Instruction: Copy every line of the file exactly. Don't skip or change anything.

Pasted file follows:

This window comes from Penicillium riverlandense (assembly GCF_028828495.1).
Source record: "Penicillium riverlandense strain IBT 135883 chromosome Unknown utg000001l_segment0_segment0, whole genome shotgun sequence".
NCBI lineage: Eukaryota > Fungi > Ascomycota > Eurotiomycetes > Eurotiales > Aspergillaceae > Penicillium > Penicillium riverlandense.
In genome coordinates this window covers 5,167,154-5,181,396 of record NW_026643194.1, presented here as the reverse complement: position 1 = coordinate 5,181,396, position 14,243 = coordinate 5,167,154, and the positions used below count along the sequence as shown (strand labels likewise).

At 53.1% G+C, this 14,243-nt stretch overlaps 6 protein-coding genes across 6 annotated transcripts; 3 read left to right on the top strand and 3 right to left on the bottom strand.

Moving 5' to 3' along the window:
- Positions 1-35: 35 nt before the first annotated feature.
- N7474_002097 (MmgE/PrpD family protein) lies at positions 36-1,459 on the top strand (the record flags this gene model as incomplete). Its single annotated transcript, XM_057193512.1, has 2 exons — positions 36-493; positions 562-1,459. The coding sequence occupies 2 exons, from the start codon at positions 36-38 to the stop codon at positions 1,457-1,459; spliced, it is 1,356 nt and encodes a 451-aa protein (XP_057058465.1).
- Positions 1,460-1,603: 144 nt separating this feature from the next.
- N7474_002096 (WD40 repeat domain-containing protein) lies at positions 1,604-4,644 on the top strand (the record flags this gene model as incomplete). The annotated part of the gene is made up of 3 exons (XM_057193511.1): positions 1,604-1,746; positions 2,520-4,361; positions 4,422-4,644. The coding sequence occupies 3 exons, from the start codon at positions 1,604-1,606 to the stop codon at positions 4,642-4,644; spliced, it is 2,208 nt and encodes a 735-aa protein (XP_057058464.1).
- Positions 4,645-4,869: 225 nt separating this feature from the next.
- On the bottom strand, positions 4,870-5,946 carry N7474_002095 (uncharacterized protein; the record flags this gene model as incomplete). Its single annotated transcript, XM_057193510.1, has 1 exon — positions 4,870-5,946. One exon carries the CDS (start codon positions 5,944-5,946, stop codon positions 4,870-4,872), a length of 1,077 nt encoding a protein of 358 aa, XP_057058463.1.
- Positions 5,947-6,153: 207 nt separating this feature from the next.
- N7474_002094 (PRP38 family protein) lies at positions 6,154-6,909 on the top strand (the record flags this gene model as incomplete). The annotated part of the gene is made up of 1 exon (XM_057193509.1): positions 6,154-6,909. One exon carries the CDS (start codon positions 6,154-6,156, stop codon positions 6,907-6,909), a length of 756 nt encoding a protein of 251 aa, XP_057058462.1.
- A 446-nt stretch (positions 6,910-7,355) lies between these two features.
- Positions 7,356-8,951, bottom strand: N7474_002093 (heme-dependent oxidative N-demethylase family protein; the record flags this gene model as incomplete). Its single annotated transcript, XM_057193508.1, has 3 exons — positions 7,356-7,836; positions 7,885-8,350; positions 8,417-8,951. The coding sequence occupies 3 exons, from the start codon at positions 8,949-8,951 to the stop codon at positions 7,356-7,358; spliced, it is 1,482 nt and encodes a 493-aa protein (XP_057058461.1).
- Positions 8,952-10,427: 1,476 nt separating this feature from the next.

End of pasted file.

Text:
This window comes from Penicillium riverlandense (assembly GCF_028828495.1).
Source record: "Penicillium riverlandense strain IBT 135883 chromosome Unknown utg000001l_segment0_segment0, whole genome shotgun sequence".
NCBI lineage: Eukaryota > Fungi > Ascomycota > Eurotiomycetes > Eurotiales > Aspergillaceae > Penicillium > Penicillium riverlandense.
In genome coordinates this window covers 5,167,154-5,181,396 of record NW_026643194.1, presented here as the reverse complement: position 1 = coordinate 5,181,396, position 14,243 = coordinate 5,167,154, and the positions used below count along the sequence as shown (strand labels likewise).

At 53.1% G+C, this 14,243-nt stretch overlaps 6 protein-coding genes across 6 annotated transcripts; 3 read left to right on the top strand and 3 right to left on the bottom strand.

Moving 5' to 3' along the window:
- Positions 1-35: 35 nt before the first annotated feature.
- N7474_002097 (MmgE/PrpD family protein) lies at positions 36-1,459 on the top strand (the record flags this gene model as incomplete). Its single annotated transcript, XM_057193512.1, has 2 exons — positions 36-493; positions 562-1,459. The coding sequence occupies 2 exons, from the start codon at positions 36-38 to the stop codon at positions 1,457-1,459; spliced, it is 1,356 nt and encodes a 451-aa protein (XP_057058465.1).
- Positions 1,460-1,603: 144 nt separating this feature from the next.
- N7474_002096 (WD40 repeat domain-containing protein) lies at positions 1,604-4,644 on the top strand (the record flags this gene model as incomplete). The annotated part of the gene is made up of 3 exons (XM_057193511.1): positions 1,604-1,746; positions 2,520-4,361; positions 4,422-4,644. The coding sequence occupies 3 exons, from the start codon at positions 1,604-1,606 to the stop codon at positions 4,642-4,644; spliced, it is 2,208 nt and encodes a 735-aa protein (XP_057058464.1).
- Positions 4,645-4,869: 225 nt separating this feature from the next.
- On the bottom strand, positions 4,870-5,946 carry N7474_002095 (uncharacterized protein; the record flags this gene model as incomplete). Its single annotated transcript, XM_057193510.1, has 1 exon — positions 4,870-5,946. One exon carries the CDS (start codon positions 5,944-5,946, stop codon positions 4,870-4,872), a length of 1,077 nt encoding a protein of 358 aa, XP_057058463.1.
- Positions 5,947-6,153: 207 nt separating this feature from the next.
- N7474_002094 (PRP38 family protein) lies at positions 6,154-6,909 on the top strand (the record flags this gene model as incomplete). The annotated part of the gene is made up of 1 exon (XM_057193509.1): positions 6,154-6,909. One exon carries the CDS (start codon positions 6,154-6,156, stop codon positions 6,907-6,909), a length of 756 nt encoding a protein of 251 aa, XP_057058462.1.
- A 446-nt stretch (positions 6,910-7,355) lies between these two features.
- Positions 7,356-8,951, bottom strand: N7474_002093 (heme-dependent oxidative N-demethylase family protein; the record flags this gene model as incomplete). Its single annotated transcript, XM_057193508.1, has 3 exons — positions 7,356-7,836; positions 7,885-8,350; positions 8,417-8,951. The coding sequence occupies 3 exons, from the start codon at positions 8,949-8,951 to the stop codon at positions 7,356-7,358; spliced, it is 1,482 nt and encodes a 493-aa protein (XP_057058461.1).
- Positions 8,952-10,427: 1,476 nt separating this feature from the next.